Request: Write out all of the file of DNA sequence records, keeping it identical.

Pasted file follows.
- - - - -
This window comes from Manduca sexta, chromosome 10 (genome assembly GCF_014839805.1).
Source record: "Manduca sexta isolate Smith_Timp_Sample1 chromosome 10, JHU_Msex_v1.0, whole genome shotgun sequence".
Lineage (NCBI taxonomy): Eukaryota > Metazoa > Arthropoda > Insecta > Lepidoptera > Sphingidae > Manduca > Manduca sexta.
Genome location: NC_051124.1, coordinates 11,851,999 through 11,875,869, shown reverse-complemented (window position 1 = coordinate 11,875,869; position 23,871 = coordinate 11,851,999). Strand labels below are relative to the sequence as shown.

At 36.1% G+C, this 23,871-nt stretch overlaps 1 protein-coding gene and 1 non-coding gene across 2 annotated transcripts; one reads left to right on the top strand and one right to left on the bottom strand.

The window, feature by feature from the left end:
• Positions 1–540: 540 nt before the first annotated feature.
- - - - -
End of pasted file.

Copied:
This window comes from Manduca sexta, chromosome 10 (genome assembly GCF_014839805.1).
Source record: "Manduca sexta isolate Smith_Timp_Sample1 chromosome 10, JHU_Msex_v1.0, whole genome shotgun sequence".
Lineage (NCBI taxonomy): Eukaryota > Metazoa > Arthropoda > Insecta > Lepidoptera > Sphingidae > Manduca > Manduca sexta.
Genome location: NC_051124.1, coordinates 11,851,999 through 11,875,869, shown reverse-complemented (window position 1 = coordinate 11,875,869; position 23,871 = coordinate 11,851,999). Strand labels below are relative to the sequence as shown.

At 36.1% G+C, this 23,871-nt stretch overlaps 1 protein-coding gene and 1 non-coding gene across 2 annotated transcripts; one reads left to right on the top strand and one right to left on the bottom strand.

The window, feature by feature from the left end:
• Positions 1–540: 540 nt before the first annotated feature.